With enough room (5 feet between plants if possible) and a loose, aerated, organic soil, thousands of tiny hairlike roots will make available the nutrients that can help grow giant, potent, gooey ladies. A good sized healthy plant can easily have a 50 gallon volume of roots, mostly very fine and spread out, not so much deep down. Anyone who thinks Cannabis roots are all small just hasn’t seen a really healthy plant. If seeds are started in little 4″ peat pots, transplant before one month to avoid stunting. Larger container plants should be planted in the ground before flowering.
Too many people also seem to think that if a little fertilizer will work well, then twice as much should work twice as well! It doesn’t work that way. Excessive fertilization can burn, poison or overload the plant with one nutrient (preventing the plant from having a balanced intake of the other necessary nutrients). Strong, harsh, chemical fertilizers can stunt or burn the delicate tiny roots, and that’s where all the nutrients needed by the plant are absorbed. Another thing that can be deadly to roots are gophers. You might want to try placing underground 2 foot by 2 foot deep 1/2″ metal wire mesh open top planting cages that let the roots breathe and even grow through, yet protect. You’ll want to cut off all nitrogen before flowering begins, through organic fish emulsion is great to add with watering until then. A little wood ashes, or kelp (potassium) and burned bone meal (phosphorus) seem to help flowering and guard against cold and mold. Liquid kelp can be added almost to the end of flowering.
Contrary to belief of most, Cannabis plants need lots of watering, don’t get the plant wet if possible, up to and during flowering. Otherwise the flowers can easily be stunted. Just don’t let the roots stand in water for long, which can cause the plant or roots to mold, especially in cold weather. Only the atmosphere should be dry during flowering, not the soil. It’s usually okay and even better to stop all watering several weeks before harvest, to help keep the atmosphere drier and prevent plant rot, especially in a greenhouse.
Besides seed, soil, water and lots of sunshine, your plants need all the love and good vibes you can spare. After all, your plants can only return to you what energy you give them. Little things help, like referring to your young unsexed plants only in the female gender, and even giving your sprouts ladies’ names!
A lot of growers swear that the individual grower’s vibes will make a lot of difference in the potency and the type of high.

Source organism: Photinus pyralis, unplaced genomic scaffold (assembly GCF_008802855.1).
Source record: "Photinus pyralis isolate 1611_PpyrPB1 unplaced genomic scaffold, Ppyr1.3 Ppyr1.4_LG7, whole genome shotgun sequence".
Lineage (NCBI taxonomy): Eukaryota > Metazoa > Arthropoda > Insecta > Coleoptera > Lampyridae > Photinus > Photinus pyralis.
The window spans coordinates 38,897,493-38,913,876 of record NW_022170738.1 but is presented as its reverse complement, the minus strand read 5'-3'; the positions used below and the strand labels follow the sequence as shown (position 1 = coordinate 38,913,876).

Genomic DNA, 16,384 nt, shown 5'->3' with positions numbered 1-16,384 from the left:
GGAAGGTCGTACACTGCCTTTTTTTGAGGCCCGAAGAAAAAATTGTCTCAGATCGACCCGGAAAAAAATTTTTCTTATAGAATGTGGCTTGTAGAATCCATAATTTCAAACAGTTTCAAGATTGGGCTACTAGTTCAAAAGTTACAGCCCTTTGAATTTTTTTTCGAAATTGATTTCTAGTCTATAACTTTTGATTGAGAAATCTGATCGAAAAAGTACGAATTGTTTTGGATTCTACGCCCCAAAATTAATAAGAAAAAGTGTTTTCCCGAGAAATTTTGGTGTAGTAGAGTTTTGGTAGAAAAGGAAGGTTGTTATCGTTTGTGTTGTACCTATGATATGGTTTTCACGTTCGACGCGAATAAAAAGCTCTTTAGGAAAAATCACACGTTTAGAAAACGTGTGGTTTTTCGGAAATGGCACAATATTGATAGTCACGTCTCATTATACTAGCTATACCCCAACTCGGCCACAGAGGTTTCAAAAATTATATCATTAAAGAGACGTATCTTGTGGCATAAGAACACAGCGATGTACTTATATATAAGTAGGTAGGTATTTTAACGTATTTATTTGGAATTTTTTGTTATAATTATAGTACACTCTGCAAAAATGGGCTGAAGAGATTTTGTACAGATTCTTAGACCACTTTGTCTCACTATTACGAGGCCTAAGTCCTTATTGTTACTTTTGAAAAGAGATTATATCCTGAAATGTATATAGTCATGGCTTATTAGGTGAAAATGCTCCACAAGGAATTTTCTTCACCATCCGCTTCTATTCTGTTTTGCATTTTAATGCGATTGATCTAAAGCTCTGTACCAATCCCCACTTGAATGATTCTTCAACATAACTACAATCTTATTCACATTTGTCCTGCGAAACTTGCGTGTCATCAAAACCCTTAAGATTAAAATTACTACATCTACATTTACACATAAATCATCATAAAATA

For the very best quality in most areas, a dry greenhouse is needed to help lengthen the flowering season. Without a greenhouse, cold or wet weather may very well shorten the normal extended flowering period for sinsemilla. Of course, by seeding the flowering females the flowering cycle can be brought to an abrupt end. This produces not sinsemilla, but often very good pot.
In a greenhouse, heated or not, at least it’s drier and warmer than outdoors and will help protect the taste and high from a cold rain or frost which can blacken the flowers and harshen the taste. If the greenhouse temperature can be kept at around 80degree’s F. during the day and not below 50 degree’s f. at night, the flowers will be bigger and gooier than an unheated greenhouse because cold usually slows the flowers’ growth. If not kept dry though, watch out for mold. A greenhouse also enables earlier and later plantings. But unless you’ve got a 20 foot greenhouse, don’t plant too early (before June) or you’ll get a giant. Some greenhouse disadvantages are: too hot, too wet, no air circulation and bugs. Get bugs fast before they spread. Use an exhaust fan to avoid heat and a wet atmosphere.
Harvest the plants when all the hairs have turned red except a few on the top buds, unless grown outside. Then harvest before it gets too wet and cold. Now, some people enjoy the high from earlier pickings, claiming it’s sweeter and higher. Really, it’s personal preference. If harvesting for seeds, wait until they are dark and rattle. Care must be taken that seeds are completely dry, dry the seeds below 80 degree’s to insure vitality, before you package them airtight for storage. A little silica gel placed in a small airtight bottle, with a smaller bottle inside containing the seeds, will absorb any extra moisture and protect even frozen seeds. Otherwise, they’ll mold. (Avoid direct contact between seeds and silica gel to prevent seeds drying so much they crack.)
If possible, cut plants whole, without roots, and dry them slowly by hanging them upside down in a dark warm room, at a constant temperature between 50-80 degree’s. Try to keep the temperature within 10 degree’s whatever temperature you use, for a smooth, sweet taste. It should take at least one or two weeks. More sweet tops seem to get loused up by hasty drying. All you want to do with drying is to preserve what you already have, not too fast, but not so slow it molds.
“The greatest service which can be rendered to any country is to add a useful plant to its culture.” – Thomas Jefferson